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Chemogenetic modulation of orexin/hypocretin neuronal activity ameliorates cognitive, behavioral and metabolic impairments in A53T mouse model of Parkinson`s disease

Date: Tuesday, April 23, 2019 16:00 - 17:00
Speaker: Milos Stanojlovic
Location: Seminar Room, Lab Building East
Series: Life Sciences Seminar
Host: Ryuichi Shigemoto
Lab building east seminar room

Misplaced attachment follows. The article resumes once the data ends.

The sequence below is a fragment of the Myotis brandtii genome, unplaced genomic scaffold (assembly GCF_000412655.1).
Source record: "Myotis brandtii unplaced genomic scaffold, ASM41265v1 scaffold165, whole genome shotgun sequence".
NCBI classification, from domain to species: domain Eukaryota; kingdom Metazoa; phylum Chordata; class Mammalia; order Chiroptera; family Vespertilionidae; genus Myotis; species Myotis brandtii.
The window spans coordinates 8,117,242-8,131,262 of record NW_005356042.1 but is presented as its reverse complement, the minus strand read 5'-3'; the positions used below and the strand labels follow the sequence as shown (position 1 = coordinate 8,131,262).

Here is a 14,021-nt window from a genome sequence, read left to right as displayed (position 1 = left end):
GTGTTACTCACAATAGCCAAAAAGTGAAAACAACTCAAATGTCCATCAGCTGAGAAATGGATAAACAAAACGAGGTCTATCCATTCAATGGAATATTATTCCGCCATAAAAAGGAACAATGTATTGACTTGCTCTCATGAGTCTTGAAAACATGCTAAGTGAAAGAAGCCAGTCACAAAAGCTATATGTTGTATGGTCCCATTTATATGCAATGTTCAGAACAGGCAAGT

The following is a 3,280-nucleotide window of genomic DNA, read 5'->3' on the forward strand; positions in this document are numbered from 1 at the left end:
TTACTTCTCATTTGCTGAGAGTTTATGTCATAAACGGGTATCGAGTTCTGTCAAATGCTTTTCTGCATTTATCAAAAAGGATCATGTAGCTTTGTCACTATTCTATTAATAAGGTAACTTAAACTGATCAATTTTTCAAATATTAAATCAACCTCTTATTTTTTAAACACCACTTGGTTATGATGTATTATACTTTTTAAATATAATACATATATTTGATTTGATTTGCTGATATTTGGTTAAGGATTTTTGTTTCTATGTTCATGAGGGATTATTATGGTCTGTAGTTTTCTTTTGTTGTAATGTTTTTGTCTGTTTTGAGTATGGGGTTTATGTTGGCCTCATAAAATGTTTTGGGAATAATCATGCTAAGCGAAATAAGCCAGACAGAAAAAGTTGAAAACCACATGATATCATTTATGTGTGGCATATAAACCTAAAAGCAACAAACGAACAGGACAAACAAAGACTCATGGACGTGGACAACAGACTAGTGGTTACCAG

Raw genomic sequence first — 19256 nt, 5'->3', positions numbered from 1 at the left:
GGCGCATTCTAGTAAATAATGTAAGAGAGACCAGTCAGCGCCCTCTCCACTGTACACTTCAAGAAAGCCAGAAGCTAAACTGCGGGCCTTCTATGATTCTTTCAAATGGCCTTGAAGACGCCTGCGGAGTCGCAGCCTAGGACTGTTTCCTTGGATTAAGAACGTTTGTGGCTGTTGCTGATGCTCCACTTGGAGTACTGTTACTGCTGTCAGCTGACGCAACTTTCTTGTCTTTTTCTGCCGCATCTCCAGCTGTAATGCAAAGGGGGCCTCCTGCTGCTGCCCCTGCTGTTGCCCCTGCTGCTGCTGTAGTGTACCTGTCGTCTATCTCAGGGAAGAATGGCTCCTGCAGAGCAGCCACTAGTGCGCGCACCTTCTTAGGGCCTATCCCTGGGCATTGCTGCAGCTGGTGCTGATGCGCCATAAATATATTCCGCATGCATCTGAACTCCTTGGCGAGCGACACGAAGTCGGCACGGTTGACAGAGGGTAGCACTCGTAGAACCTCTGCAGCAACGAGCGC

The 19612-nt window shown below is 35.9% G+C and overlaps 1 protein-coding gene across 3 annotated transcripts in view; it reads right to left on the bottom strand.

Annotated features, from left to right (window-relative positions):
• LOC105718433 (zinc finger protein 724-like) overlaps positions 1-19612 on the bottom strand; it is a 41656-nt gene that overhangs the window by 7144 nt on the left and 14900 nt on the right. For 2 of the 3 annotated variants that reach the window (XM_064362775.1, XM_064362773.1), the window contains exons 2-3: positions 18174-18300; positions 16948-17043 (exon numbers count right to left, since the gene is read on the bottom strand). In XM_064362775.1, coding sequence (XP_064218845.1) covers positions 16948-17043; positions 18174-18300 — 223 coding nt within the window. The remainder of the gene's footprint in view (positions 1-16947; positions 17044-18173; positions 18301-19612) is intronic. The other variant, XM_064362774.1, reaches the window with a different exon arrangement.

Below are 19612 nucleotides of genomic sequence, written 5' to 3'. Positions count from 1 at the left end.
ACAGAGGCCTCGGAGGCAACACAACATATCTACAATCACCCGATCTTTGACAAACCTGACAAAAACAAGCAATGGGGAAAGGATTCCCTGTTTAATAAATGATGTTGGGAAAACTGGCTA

Parkinsons disease (PD) is a multi-layered progressive neurodegenerative disease with heterogeneous symptomology. Signature motor system impairments are accompanied by a variety of other symptoms such as mood, sleep, metabolic and cognitive disorders. Interestingly, the non-motor impairments can be observed from the earliest stages of the disease, prior to the onset of the motor symptoms. In these series of studies early and age-related cognitive, mood and metabolic disorders in A53T mouse model of PD were observed. As inflammation and astrogliosis are an integral part of PD pathology and impair proper neuronal function, affecting behavior and metabolism, astrogliosis and inflammation markers were examined in different brain regions. Finally, DREADDs (Designer Receptors Exclusively Activated by Designer Drugs) were used for the stimulation and inhibition of orexin neuronal activity (hypothalamic neuronal subpopulation involved in regulation of mood, cognition and metabolism) to modulate various aspects of behavior and metabolism in A53T mice. Observed behavioral and metabolic impairments in A53T mice are accompanied by an increase in astrogliosis and inflammation markers and neuronal loss. Moreover, chemogenetic modulation of orexin neuronal activity shows to be powerful tool for modulation of behavior and metabolism in A53T model of PD.

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